Behind the big big door, I fumble for my notebook and struggle for my pen. I read and scribble, shuffle from cabinet to cabinet, ooh and aah inside my head. Backpacks bump, coats rustle, boots tap tap tap.

Witch in a bottle. Zodiac man. Nativity horoscope. Moon blood. Devil through the ears. Demon Astaroth. Love locks. Certificate of innocence. Lent doll. Poppet curse. Skeleton carriage.

A thousand lightbulbs flicker and pop in my head.

I exit through the gift shop.

The afternoon is wandering and wondering, lost. It’s dreaming spires and falling leaves, crowds and cameras. It’s the Oxford Botanic Gardens and a strange peace burning in my chest. It’s warm conservatories and brick walls with pretty gates, dying petals and glittering trees, skittering squirrels and a man falling from a punt. It’s splashes, laughs, and smiles. It’s a pot of tea and a slice of cake and buying stationery I don’t need. More Dr Martens, more pigeons.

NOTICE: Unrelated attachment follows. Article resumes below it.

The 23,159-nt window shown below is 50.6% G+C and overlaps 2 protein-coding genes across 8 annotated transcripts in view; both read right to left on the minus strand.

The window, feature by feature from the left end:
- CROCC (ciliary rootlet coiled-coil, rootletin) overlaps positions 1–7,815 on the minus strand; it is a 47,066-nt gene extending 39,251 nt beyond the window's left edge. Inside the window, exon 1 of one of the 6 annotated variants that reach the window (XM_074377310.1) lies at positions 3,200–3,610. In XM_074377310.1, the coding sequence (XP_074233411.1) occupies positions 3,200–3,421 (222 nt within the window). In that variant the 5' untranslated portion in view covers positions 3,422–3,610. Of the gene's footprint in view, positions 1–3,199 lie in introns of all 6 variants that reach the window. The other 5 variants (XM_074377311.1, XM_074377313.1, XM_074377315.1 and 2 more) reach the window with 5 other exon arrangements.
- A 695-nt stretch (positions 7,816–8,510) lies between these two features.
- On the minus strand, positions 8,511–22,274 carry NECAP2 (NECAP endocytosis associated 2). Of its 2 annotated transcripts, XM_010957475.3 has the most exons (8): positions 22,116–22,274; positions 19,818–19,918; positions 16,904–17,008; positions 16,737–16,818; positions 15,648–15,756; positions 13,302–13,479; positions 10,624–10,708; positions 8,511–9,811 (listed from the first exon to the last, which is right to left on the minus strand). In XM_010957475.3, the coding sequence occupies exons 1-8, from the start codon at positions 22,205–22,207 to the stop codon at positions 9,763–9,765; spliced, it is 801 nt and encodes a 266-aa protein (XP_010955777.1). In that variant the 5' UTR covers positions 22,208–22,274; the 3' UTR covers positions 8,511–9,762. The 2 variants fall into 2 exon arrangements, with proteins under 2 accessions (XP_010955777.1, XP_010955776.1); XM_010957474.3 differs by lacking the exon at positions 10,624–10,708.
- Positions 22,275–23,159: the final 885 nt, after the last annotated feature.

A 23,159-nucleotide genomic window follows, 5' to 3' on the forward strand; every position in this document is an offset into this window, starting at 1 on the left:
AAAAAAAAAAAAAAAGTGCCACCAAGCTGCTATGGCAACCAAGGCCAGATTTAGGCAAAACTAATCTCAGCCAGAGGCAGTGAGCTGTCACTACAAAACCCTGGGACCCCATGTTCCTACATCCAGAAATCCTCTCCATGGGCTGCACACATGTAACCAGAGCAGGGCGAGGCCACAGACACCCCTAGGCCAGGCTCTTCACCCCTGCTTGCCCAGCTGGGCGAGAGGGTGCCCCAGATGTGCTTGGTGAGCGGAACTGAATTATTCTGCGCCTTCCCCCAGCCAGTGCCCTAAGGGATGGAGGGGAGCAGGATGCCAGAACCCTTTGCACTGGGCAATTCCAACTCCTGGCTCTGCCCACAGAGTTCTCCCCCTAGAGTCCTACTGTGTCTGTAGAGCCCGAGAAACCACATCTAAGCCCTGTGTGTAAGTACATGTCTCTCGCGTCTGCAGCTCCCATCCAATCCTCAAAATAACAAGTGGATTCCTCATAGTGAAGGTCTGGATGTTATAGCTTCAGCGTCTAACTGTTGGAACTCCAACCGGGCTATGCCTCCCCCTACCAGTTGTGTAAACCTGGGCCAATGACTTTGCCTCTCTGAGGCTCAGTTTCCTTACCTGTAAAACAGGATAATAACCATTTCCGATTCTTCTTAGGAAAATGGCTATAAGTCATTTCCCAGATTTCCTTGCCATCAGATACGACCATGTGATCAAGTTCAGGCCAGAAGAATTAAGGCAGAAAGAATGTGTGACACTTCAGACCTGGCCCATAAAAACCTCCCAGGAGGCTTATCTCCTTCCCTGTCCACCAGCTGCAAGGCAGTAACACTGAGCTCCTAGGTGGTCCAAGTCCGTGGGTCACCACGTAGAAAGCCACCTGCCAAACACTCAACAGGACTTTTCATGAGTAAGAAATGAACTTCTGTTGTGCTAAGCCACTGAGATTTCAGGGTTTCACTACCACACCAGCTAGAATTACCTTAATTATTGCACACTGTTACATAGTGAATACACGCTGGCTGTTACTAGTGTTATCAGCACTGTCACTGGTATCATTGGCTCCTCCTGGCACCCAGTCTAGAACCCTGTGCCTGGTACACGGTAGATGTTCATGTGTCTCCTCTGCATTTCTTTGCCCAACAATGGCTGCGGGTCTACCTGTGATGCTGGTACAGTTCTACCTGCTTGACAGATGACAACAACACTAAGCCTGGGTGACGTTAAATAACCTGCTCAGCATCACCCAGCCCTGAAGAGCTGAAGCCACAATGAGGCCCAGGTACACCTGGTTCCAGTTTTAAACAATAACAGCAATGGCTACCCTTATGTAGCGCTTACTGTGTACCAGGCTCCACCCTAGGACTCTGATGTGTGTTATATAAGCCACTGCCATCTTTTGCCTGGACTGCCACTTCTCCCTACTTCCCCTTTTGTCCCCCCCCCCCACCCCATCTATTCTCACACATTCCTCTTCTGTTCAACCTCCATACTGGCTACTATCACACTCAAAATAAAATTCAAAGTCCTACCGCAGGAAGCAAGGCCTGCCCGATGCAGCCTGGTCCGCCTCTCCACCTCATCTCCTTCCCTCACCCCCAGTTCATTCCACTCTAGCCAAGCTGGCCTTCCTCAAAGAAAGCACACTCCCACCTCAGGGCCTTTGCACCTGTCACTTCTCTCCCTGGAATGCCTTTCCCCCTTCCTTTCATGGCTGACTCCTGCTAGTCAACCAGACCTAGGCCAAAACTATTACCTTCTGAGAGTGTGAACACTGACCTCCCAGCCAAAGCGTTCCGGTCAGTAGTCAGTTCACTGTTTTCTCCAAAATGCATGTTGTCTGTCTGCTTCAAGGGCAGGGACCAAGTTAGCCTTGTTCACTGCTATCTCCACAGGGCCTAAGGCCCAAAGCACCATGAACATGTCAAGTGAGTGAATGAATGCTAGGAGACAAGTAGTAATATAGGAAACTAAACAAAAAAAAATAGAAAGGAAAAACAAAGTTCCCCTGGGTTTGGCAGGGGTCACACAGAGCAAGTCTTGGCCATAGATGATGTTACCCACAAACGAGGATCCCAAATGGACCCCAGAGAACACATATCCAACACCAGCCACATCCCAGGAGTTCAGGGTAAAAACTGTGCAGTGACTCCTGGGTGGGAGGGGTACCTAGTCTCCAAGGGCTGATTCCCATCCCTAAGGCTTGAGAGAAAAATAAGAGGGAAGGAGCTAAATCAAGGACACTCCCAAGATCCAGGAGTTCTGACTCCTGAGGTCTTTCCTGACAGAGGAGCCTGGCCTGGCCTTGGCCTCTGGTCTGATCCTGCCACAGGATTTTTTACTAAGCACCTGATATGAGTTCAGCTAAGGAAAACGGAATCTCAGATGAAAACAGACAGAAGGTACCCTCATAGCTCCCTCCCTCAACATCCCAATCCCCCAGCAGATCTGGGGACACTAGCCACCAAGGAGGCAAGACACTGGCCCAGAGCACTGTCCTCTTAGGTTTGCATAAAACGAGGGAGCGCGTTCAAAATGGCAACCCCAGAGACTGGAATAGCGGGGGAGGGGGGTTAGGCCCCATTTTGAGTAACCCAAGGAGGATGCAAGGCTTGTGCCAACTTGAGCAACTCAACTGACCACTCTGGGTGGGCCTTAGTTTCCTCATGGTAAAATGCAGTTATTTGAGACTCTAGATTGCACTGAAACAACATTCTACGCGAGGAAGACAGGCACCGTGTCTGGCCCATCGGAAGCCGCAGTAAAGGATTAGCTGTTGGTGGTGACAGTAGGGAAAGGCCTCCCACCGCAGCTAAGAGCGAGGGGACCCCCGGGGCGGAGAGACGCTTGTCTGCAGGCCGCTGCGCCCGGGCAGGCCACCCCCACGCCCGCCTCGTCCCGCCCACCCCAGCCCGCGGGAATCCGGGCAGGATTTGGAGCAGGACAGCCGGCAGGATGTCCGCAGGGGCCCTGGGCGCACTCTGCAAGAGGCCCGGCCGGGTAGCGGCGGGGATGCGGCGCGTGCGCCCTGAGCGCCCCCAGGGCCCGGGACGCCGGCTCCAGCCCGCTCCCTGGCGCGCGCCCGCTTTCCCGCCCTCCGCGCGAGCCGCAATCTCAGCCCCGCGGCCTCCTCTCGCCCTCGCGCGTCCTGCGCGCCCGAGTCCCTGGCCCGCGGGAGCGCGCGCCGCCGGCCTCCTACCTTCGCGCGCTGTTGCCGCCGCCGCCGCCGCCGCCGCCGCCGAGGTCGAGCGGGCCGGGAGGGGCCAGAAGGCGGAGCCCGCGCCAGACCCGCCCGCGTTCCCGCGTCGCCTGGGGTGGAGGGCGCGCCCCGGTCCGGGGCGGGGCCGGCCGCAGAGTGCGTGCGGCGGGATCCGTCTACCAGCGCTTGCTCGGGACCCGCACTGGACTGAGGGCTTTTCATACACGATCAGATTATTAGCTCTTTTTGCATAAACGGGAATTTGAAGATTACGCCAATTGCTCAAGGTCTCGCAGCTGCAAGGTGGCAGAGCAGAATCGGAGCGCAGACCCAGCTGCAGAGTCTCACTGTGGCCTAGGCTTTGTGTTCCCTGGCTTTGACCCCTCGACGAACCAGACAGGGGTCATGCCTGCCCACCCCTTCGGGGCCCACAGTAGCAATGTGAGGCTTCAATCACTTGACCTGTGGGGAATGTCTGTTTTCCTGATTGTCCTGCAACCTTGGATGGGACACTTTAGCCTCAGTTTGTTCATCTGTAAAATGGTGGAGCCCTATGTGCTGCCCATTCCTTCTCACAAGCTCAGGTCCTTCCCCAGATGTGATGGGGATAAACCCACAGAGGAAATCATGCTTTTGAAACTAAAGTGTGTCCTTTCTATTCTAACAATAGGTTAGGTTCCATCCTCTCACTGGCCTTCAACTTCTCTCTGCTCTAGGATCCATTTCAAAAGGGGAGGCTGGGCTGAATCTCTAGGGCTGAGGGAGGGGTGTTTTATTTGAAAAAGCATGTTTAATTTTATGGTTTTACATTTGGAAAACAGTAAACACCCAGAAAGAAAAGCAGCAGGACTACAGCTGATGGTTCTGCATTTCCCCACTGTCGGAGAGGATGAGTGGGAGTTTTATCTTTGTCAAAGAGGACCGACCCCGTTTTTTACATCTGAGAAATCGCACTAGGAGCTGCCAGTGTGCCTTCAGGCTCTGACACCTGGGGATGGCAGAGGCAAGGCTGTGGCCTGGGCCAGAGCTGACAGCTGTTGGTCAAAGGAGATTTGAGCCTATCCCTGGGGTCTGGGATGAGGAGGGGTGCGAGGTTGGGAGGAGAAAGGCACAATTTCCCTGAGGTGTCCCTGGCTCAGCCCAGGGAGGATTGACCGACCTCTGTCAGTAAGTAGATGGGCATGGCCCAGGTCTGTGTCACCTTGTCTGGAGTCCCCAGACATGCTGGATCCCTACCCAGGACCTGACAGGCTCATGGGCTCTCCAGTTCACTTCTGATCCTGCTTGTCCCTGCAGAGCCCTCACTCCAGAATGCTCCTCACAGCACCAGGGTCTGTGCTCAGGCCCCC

Dreaming spires of Oxford. Autumn view from the Oxford Botanic Garden.
Fairytale view from the Oxford Botanic Gardens.
Gateway in the Oxford Botanic Garden.
Gate goals.

Leaves, wall and path in the Oxford Botanic Gardens. Autumn in Oxford.

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The evening is Google Maps and eyes glued to my phone. It’s relief as things look familiar and tired legs grateful for a seat. It’s fortune telling fish that predict I will fall in love and it’s confusion because that doesn’t sound like me. It’s my head pressed against a window and a bright three-quarters moon, eyes closed and music. It’s messages, ping ping ping, and deciding to go out and get drunk with friends even though it’s late. It’s realising I’m not a proper grown-up.